This is a Star Wars film, so itís not exactly a spoiler to say thereíll be a sequel, but there is a big development (Which I shall keep unspoiled) that is meant to be startling, but is actually just kind of frustrating.  Itíll certainly be interesting to see if itís not addressed in future chapters, but as it happens on screen, this huge occurrence lands with a bit of a thud.  Unfortunately, the moment was so far telegraphed, that itís no surprise.  I wondered if the choice to lessen the impact was a remnant of the coddling ďDonít scare the kiddiesĒ Lucasfilm sensibility that permeated the prequels, or the fact that these films are now owned by Disney, after all?  That moment shouldíve been a gasp-worthy, didnít-see-that-coming shock, like Obi-Wan Kenobi getting cut down by Vaderís lightsaber, or, ďI am your father.Ē

(Tiny peeve: How very handily everyone in this movie seems to work a lightsaber.  A rare weapon even back in the first film, that required extensive training to use properly; itís odd that both our young heroes wield it like masters from the very moment it falls into their hands.)

Our villain shouldíve kept his mask on.  Actor Adam Driver wears the metal purely for effect (and fabulosity?) as the former Ben Solo; removing the Kylo Ren helm reveals a head of shiny, shoulder-length Byronic locks and basset hound eyes in an unscarred - if oddly asymmetrical - face.  The guy is just not scary or imposing, nor is he handsome enough to be the opposite of the scarred Anakin Skywalker and play seductive but deadly.  He simply looks sort of hangdog and mopey and his non-mask acting is bland.  When you find out so much of Kylo Renís motivation is to do with daddy issues and insecurity, that face instantly becomes punchable.  Having slaughtered an entire school full of apprentice Jedi and become the Supreme Leaderís favourite son, youíd think heíd more impressive, but heís just meh. 

The opposite of meh is the wonderful John Boyega, who chomps down on his role as Finn, the new golden boy of the series, with gusto, yet doesnít overdo it.  While showing us the doubt and fear of this turncoat stormtrooper groomed to serve the First Order from birth, yet never making it much higher than the sanitation department, Boyega looks like heís having the time of his life and is engaged and charismatic in every scene.  Notable but too brief was his chemistry-filled interaction with Oscar Issacís rebel, Poe; instant bromance.  Boyegaís Finn is a mix of Luke Skywalkerís innocence and astonishment with Han Soloís swaggering style of self-preservation.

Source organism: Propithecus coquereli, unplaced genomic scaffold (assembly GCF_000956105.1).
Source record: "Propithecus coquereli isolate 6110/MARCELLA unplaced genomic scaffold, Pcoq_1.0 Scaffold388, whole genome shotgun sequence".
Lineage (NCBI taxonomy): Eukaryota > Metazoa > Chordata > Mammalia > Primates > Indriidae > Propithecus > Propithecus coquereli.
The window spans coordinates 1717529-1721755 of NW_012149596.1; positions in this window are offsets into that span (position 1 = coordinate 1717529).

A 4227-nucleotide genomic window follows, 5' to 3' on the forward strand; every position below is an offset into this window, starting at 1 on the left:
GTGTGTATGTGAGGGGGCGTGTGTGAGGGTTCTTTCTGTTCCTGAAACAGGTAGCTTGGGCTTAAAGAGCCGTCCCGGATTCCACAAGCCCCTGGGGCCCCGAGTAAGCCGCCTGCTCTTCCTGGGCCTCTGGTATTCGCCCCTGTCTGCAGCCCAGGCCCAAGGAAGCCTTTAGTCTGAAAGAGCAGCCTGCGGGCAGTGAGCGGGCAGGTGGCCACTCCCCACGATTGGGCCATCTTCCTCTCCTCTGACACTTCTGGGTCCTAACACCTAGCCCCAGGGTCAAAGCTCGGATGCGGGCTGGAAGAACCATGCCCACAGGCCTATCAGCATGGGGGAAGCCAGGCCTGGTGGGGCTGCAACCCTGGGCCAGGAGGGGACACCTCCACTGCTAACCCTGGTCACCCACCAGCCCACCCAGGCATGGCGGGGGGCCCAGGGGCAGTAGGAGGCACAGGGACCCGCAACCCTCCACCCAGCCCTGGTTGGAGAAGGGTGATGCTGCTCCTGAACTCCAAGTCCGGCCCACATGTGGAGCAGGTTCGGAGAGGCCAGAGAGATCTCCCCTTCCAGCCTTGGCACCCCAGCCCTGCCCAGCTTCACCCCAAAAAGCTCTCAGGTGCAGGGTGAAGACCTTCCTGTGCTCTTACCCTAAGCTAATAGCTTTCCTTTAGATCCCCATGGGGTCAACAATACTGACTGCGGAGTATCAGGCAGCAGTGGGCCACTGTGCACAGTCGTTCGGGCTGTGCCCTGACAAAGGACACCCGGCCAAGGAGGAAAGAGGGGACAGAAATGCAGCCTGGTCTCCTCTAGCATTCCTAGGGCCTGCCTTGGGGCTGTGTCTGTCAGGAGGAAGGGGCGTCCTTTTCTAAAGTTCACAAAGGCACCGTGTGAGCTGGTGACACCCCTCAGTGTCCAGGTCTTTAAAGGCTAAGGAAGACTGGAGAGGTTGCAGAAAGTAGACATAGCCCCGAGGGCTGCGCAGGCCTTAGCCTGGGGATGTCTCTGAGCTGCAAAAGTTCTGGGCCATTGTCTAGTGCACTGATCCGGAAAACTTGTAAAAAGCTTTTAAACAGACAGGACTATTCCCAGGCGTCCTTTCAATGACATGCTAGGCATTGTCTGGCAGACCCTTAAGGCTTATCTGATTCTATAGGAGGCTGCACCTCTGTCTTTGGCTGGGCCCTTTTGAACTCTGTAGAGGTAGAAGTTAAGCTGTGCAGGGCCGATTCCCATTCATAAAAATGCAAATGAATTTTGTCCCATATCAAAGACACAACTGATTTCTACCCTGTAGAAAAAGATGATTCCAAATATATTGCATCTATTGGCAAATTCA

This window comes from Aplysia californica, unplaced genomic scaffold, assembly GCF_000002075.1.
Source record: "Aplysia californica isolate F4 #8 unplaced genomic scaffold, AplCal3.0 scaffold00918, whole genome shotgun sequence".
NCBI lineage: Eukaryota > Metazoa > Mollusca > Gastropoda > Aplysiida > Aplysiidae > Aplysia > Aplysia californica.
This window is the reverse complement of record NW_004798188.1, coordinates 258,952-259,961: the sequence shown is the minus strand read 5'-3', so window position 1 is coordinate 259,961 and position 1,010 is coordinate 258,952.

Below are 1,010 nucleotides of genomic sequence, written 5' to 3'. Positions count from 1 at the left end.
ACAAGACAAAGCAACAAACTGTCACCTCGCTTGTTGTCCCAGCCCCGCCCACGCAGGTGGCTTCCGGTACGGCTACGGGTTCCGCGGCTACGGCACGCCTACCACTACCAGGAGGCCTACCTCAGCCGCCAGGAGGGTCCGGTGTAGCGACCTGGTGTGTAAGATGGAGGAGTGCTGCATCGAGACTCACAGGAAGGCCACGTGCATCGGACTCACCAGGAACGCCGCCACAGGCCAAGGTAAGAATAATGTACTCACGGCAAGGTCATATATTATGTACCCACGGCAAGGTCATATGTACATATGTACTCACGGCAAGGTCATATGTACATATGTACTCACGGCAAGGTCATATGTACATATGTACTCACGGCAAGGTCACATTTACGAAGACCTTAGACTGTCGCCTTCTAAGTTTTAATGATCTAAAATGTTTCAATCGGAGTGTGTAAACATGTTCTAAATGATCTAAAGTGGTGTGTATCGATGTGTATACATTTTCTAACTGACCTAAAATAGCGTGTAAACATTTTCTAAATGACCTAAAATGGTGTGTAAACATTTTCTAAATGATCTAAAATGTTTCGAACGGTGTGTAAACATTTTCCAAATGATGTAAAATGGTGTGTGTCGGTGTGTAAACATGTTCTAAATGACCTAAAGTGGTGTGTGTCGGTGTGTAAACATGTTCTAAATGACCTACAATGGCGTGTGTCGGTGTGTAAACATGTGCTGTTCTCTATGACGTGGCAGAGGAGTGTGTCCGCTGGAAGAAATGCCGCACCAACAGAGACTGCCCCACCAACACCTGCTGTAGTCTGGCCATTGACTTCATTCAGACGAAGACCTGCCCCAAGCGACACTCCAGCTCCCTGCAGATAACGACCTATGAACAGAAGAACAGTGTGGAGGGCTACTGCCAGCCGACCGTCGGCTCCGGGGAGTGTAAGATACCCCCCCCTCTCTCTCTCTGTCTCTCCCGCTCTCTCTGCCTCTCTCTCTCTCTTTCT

Swagger is in abundance in the greying form of Mr. Harrison Ford as Han Solo, looking wonderfully fit for his nearly forty years in tight Corellian trousers.  Ford has lost none of his arch wit as the bounty hunting would-be bad boy, whoís just too good underneath for business.  For all the movieís fuss about family ties, the script development isnít much and feels a bit square peg in the round hole amidst all the action, but Ford and Carrie Fisher, returning as Princess Leia, give it their best shot, and damned if theyíre still not the cutest romantic couple in space.  However, I must put a troll alert on Ms. Fisherís hairstylist.  I could (reluctantly) live without 1977ís iconic Kaiser rolls, but I cannot let stand this new contraption on Leiaís lovely skull toward the filmís end.  Who did Fisher tick off that they planted Gary Oldmanís butt-cheek wig from Dracula on the poor ladyís head?  Into the Sarlacc pit with them!  As for the rest of the original cast, Peter Mayhewís Chewbacca keeps up perfectly with his old running buddy, Solo, trotting around under many pounds of fur, grunting and squawking meaningfully.  Anthony Daniels is still as annoying perky and tactically clueless as C-3PO, but I couldnít tell if it was actually Kenny Baker in the can, but heíd have gotten some paid shuteye as the original cute droid, R2-D2, has put himself into a self-imposed shutdown while Luke is missing.

Connecting only with the first trilogy, itís as if the prequel trio of films never happened and nothing could be better.  The Force Awakens is filled with the exuberance of the savvy, crowd-pleasing Empire Strikes Back, while making space for a new beginning, complete with origin story, as in the 1977 film.  We have seen very much of whatís onscreen before, but Abrams brings a freshness and energy with his pacing and performances that is infectious and reminds us of the joy of watching the Star Wars films.  While the script still bears some clumsy, plodding edges - particularly the dialog - the whole endeavour is so much fun and such a welcome true return to the beloved Star Wars universe, no one minds.  The high-energy mix of new enthusiasm and wonderful nostalgia hits the spot; winning over die-hard fans who queued up for the 1977 film, as well as their kids and grandkids.

It feels very strange and wonderful to actually look forward to the next Star Wars film again.


~ The Lady Miz Diva

Dec 18th, 2015